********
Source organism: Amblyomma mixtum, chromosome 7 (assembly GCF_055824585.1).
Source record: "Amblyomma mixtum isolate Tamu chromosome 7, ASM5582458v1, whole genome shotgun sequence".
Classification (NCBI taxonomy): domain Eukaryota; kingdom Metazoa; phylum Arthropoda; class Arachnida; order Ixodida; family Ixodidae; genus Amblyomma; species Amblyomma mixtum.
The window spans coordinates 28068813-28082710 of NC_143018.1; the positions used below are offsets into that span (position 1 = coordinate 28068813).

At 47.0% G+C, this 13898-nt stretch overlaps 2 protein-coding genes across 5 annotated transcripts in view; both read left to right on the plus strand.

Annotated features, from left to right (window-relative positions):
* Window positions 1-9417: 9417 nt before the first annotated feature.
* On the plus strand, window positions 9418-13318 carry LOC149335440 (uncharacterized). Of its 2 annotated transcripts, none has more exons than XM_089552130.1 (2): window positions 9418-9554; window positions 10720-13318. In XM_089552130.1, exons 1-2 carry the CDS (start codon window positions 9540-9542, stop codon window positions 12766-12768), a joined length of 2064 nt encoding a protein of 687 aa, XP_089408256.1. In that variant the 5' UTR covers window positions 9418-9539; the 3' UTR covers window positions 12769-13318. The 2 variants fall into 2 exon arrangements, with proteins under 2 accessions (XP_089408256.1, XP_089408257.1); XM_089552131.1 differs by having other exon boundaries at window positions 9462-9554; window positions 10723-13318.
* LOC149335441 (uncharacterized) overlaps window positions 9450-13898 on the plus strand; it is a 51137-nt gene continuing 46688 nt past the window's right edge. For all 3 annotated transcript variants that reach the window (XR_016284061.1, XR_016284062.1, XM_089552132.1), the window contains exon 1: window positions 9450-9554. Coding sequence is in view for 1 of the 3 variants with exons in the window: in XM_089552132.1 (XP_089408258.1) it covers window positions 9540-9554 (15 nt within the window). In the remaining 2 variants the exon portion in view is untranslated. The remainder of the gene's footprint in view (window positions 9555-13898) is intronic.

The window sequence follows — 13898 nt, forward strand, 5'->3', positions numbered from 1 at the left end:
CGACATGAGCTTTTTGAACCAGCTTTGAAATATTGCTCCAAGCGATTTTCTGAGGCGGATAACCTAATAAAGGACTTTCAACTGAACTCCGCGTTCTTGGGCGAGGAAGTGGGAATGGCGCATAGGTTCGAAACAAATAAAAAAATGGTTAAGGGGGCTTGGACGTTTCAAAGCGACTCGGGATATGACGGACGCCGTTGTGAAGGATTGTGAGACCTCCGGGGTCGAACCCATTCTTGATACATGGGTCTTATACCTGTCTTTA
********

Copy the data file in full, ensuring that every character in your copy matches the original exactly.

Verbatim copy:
Source organism: Amblyomma mixtum, chromosome 7 (assembly GCF_055824585.1).
Source record: "Amblyomma mixtum isolate Tamu chromosome 7, ASM5582458v1, whole genome shotgun sequence".
Classification (NCBI taxonomy): domain Eukaryota; kingdom Metazoa; phylum Arthropoda; class Arachnida; order Ixodida; family Ixodidae; genus Amblyomma; species Amblyomma mixtum.
The window spans coordinates 28068813-28082710 of NC_143018.1; the positions used below are offsets into that span (position 1 = coordinate 28068813).

At 47.0% G+C, this 13898-nt stretch overlaps 2 protein-coding genes across 5 annotated transcripts in view; both read left to right on the plus strand.

Annotated features, from left to right (window-relative positions):
* Window positions 1-9417: 9417 nt before the first annotated feature.
* On the plus strand, window positions 9418-13318 carry LOC149335440 (uncharacterized). Of its 2 annotated transcripts, none has more exons than XM_089552130.1 (2): window positions 9418-9554; window positions 10720-13318. In XM_089552130.1, exons 1-2 carry the CDS (start codon window positions 9540-9542, stop codon window positions 12766-12768), a joined length of 2064 nt encoding a protein of 687 aa, XP_089408256.1. In that variant the 5' UTR covers window positions 9418-9539; the 3' UTR covers window positions 12769-13318. The 2 variants fall into 2 exon arrangements, with proteins under 2 accessions (XP_089408256.1, XP_089408257.1); XM_089552131.1 differs by having other exon boundaries at window positions 9462-9554; window positions 10723-13318.
* LOC149335441 (uncharacterized) overlaps window positions 9450-13898 on the plus strand; it is a 51137-nt gene continuing 46688 nt past the window's right edge. For all 3 annotated transcript variants that reach the window (XR_016284061.1, XR_016284062.1, XM_089552132.1), the window contains exon 1: window positions 9450-9554. Coding sequence is in view for 1 of the 3 variants with exons in the window: in XM_089552132.1 (XP_089408258.1) it covers window positions 9540-9554 (15 nt within the window). In the remaining 2 variants the exon portion in view is untranslated. The remainder of the gene's footprint in view (window positions 9555-13898) is intronic.

The window sequence follows — 13898 nt, forward strand, 5'->3', positions numbered from 1 at the left end:
CGACATGAGCTTTTTGAACCAGCTTTGAAATATTGCTCCAAGCGATTTTCTGAGGCGGATAACCTAATAAAGGACTTTCAACTGAACTCCGCGTTCTTGGGCGAGGAAGTGGGAATGGCGCATAGGTTCGAAACAAATAAAAAAATGGTTAAGGGGGCTTGGACGTTTCAAAGCGACTCGGGATATGACGGACGCCGTTGTGAAGGATTGTGAGACCTCCGGGGTCGAACCCATTCTTGATACATGGGTCTTATACCTGTCTTTA